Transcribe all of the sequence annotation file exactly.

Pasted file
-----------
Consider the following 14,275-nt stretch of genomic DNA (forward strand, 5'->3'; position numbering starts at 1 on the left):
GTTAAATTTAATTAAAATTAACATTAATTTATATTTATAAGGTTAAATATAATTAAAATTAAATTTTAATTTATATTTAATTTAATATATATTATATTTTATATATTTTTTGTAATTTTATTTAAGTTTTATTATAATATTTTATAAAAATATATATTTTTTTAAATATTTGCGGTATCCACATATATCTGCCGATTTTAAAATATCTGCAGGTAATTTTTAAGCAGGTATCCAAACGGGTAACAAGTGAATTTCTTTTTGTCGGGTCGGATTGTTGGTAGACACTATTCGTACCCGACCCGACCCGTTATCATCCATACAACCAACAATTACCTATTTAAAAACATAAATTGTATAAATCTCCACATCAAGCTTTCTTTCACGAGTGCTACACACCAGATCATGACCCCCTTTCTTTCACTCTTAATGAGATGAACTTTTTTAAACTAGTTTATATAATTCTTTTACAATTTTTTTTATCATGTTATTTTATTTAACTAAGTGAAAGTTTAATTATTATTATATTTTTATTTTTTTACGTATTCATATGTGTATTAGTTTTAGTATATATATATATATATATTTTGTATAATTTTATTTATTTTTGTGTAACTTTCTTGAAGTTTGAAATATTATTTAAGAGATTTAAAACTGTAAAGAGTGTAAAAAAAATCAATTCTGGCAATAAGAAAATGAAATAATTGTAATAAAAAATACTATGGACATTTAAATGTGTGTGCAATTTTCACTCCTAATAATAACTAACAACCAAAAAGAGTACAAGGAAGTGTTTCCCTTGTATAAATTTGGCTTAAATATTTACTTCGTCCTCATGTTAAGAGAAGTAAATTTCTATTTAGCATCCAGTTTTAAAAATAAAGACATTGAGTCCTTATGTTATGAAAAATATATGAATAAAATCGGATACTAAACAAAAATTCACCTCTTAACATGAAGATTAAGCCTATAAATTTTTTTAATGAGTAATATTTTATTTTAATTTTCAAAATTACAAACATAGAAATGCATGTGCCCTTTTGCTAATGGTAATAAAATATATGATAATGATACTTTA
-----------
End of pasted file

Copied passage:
Consider the following 14,275-nt stretch of genomic DNA (forward strand, 5'->3'; position numbering starts at 1 on the left):
GTTAAATTTAATTAAAATTAACATTAATTTATATTTATAAGGTTAAATATAATTAAAATTAAATTTTAATTTATATTTAATTTAATATATATTATATTTTATATATTTTTTGTAATTTTATTTAAGTTTTATTATAATATTTTATAAAAATATATATTTTTTTAAATATTTGCGGTATCCACATATATCTGCCGATTTTAAAATATCTGCAGGTAATTTTTAAGCAGGTATCCAAACGGGTAACAAGTGAATTTCTTTTTGTCGGGTCGGATTGTTGGTAGACACTATTCGTACCCGACCCGACCCGTTATCATCCATACAACCAACAATTACCTATTTAAAAACATAAATTGTATAAATCTCCACATCAAGCTTTCTTTCACGAGTGCTACACACCAGATCATGACCCCCTTTCTTTCACTCTTAATGAGATGAACTTTTTTAAACTAGTTTATATAATTCTTTTACAATTTTTTTTATCATGTTATTTTATTTAACTAAGTGAAAGTTTAATTATTATTATATTTTTATTTTTTTACGTATTCATATGTGTATTAGTTTTAGTATATATATATATATATATTTTGTATAATTTTATTTATTTTTGTGTAACTTTCTTGAAGTTTGAAATATTATTTAAGAGATTTAAAACTGTAAAGAGTGTAAAAAAAATCAATTCTGGCAATAAGAAAATGAAATAATTGTAATAAAAAATACTATGGACATTTAAATGTGTGTGCAATTTTCACTCCTAATAATAACTAACAACCAAAAAGAGTACAAGGAAGTGTTTCCCTTGTATAAATTTGGCTTAAATATTTACTTCGTCCTCATGTTAAGAGAAGTAAATTTCTATTTAGCATCCAGTTTTAAAAATAAAGACATTGAGTCCTTATGTTATGAAAAATATATGAATAAAATCGGATACTAAACAAAAATTCACCTCTTAACATGAAGATTAAGCCTATAAATTTTTTTAATGAGTAATATTTTATTTTAATTTTCAAAATTACAAACATAGAAATGCATGTGCCCTTTTGCTAATGGTAATAAAATATATGATAATGATACTTTA